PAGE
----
Looking ahead to 2018

Local officials weigh in on the year to come

The Christmas decorations have been put away, the New Year has been rung in and now the Sea to Sky corridor can look ahead to 2018.

With a fresh year underway, The Question asked some local officials about how they’ll remember 2017, what they anticipate for 2018 and, in the spirit of optimism, what they’re most looking forward to.

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Nancy Wilhelm-Morden, Mayor of Whistler

What defined 2017 locally?

It might sound mundane, but I think it was the weather. We had a very snowy, very long winter. Great skiing, but it did seem to go on a bit too long and people became cranky. The summer was also long, hot and dry. We had lots of guests with that great weather, which emphasized the unintended consequences of economic success — staffing, housing and transportation issues.
The other very important ramification from 2017 being defined by weather was recognizing wildfire — it’s a very real threat to our town and what we have to do to prevent it.
What defined 2017 globally was the election of Donald Trump and the continuing very negative fall out from that.

What is your biggest hope for 2018?

That the RMOW carries on with the implementation of the recommendations of TAG (transportation advisory group) and the Mayor’s Taskforce on Housing and we see some relief from the issues mentioned above.

What are you most looking forward to this year?
That it’s an election year.

Cheryl Skribe, executive director of Whistler Community Services Society 

What defined 2017 locally?

The housing crisis. The lack of affordable housing — owned and rental — defined last year and will continue to influence for the next several years through decreased labour supply, deteriorating resort guest experience and increased challenges around employee mental health.

What is your biggest hope for 2018?

My greatest hope is the belief in the amazing spirit that exists in this town to bring the focus back on community and take steps to preserve and protect our unique and important mountain culture.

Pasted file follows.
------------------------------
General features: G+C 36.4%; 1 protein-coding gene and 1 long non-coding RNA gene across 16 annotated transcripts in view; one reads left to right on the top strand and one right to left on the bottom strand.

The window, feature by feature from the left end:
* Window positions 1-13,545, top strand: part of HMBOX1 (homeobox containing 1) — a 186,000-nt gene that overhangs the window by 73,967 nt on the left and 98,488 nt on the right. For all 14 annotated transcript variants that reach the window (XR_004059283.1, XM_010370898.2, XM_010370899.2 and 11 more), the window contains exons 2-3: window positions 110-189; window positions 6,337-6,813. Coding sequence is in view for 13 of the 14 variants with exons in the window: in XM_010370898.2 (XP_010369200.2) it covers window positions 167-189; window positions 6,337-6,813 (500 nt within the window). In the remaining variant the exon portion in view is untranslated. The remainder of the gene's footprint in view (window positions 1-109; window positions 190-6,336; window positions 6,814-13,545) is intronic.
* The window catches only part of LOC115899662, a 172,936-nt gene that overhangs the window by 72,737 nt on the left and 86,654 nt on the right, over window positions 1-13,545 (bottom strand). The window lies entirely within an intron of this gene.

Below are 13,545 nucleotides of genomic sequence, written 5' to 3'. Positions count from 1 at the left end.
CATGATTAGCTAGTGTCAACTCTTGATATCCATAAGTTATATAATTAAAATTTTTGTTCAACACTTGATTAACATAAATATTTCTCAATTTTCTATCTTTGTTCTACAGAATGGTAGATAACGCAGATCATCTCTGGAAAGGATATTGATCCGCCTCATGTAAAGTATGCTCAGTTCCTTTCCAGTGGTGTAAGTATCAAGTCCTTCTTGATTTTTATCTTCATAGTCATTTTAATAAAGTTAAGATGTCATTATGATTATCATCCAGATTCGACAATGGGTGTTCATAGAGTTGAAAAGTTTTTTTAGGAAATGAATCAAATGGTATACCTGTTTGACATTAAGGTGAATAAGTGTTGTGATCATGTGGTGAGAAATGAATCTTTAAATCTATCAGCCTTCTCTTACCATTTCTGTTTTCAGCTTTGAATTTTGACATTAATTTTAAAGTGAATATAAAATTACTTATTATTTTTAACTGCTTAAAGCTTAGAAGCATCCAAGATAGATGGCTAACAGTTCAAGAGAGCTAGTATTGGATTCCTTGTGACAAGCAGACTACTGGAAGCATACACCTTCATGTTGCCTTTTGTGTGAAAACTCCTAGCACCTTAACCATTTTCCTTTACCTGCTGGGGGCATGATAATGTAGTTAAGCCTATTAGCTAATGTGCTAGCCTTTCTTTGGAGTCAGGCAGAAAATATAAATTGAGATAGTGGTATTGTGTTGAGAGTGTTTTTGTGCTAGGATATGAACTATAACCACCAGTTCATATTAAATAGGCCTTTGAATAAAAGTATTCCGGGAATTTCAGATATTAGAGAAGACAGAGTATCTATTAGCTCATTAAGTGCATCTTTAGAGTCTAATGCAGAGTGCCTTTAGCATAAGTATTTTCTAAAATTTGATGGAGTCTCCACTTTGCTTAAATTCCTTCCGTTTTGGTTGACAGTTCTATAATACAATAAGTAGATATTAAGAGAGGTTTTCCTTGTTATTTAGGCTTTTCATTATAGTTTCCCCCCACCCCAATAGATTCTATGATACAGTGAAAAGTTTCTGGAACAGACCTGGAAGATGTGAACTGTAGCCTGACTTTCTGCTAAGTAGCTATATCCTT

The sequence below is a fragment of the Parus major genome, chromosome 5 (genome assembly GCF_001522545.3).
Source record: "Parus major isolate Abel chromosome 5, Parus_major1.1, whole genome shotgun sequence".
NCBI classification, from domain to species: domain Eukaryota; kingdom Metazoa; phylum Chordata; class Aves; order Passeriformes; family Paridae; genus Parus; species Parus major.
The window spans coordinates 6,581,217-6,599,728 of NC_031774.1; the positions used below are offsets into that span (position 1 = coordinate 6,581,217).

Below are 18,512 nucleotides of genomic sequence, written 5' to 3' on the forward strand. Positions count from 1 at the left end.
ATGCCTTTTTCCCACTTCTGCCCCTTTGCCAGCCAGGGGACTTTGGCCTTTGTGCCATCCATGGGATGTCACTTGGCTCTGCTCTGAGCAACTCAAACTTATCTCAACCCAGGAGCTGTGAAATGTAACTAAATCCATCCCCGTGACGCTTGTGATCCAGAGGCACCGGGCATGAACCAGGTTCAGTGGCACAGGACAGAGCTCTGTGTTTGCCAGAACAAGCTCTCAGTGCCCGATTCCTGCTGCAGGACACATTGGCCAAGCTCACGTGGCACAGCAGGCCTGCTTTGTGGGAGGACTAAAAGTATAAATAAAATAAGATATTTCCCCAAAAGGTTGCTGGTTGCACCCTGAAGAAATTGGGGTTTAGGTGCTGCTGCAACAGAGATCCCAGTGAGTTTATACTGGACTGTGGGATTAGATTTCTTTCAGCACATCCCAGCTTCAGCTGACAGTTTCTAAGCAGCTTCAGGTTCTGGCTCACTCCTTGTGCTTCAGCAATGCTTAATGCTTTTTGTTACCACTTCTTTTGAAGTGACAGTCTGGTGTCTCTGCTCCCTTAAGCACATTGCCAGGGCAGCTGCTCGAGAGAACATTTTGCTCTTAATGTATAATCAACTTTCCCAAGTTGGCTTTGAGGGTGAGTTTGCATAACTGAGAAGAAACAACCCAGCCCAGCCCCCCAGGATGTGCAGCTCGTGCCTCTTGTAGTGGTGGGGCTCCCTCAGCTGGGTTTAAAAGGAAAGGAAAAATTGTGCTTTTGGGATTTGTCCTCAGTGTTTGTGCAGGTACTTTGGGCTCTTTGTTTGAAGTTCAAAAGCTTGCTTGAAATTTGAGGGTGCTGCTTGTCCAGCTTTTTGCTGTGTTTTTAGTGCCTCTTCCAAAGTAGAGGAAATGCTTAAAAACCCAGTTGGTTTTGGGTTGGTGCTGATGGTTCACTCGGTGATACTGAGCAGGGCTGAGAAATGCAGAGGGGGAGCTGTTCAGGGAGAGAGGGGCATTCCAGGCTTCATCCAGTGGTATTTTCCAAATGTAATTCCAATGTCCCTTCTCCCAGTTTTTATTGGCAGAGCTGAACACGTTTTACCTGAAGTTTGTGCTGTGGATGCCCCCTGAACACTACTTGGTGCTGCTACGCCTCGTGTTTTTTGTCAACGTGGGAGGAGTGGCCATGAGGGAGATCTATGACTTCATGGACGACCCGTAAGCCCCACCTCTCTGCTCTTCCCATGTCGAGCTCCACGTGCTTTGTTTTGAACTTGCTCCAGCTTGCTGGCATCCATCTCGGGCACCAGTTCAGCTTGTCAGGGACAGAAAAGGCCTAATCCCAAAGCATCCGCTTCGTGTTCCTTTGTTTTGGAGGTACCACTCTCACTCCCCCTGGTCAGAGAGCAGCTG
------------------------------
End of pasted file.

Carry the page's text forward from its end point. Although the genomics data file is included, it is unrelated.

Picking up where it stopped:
What are you most looking forward to this year?

As an organization, definitely our move to the new building, located at Nesters, scheduled for spring 2018. As an individual, more pow days with friends!

Graham Turner, president of the Pemberton Chamber of Commerce

What defined 2017 locally?

A surge of visible economic activity and growth in our communities, including affordable housing, new businesses, local First Nations driving economic development in their communities.

What is your biggest hope for 2018?

Improved public transportation and quality high speed Internet to meet the needs of our communities in the region. As well, the Economic Task Force becoming a cohesive working group.

What are you most looking forward to this year?

Shredding the mountain with my family this winter!

Lisa McCullough, superintendent of the Sea to Sky School District

What defined 2017 locally?

From an educational point of view, something that has defined 2017 would be the whole community’s commitment and the Board of Education’s support for Truth and Reconciliation. Our local aboriginal students are graduating at a significantly higher rate than aboriginal students in other areas, and are at an all-time high in our School District hitting over 86 per cent graduating in June 2017.
This is one indicator that highlights our students’ commitment to their role and the strengthening of the local aboriginal communities, and the support to learning and reconciliation from the community at large.

What is your biggest hope for 2018?

With our resident student grad rate exceeding 96 per cent and our aboriginal students over 86 per cent, I would like to see those results continue on this improvement trajectory. Our teachers have a significant focus on community service through their classroom planning and our students have a commitment to this local work. I really look forward to hearing about the incredible learning and service work of our students and staff over the next year. As our students and teachers look for new real-world projects to take on, I look forward to enhancing and increasing our community partnerships across our corridor.

Anne Crowley, acting president of the Pemberton Arts Council

What defined 2017 locally?

What defined 2017 for the Pemberton Arts Council was the completion of governance documents so that the council could focus on creating and delivering successful arts events. From Art in the Garden to Art on the Farm to local workshops to Mountains of Art — it was a busy year.

What is your biggest hope for 2018?

Our biggest hope for 2018 is to grow our membership and bring more art into the lives of Pembertonians in new exciting directions. Stay tuned!

What are you most looking forward to this year?

Personally, I am looking for the emergence of integrity in our world. People are speaking out and wanting truth. Artists have always been important spokespeople for the world.

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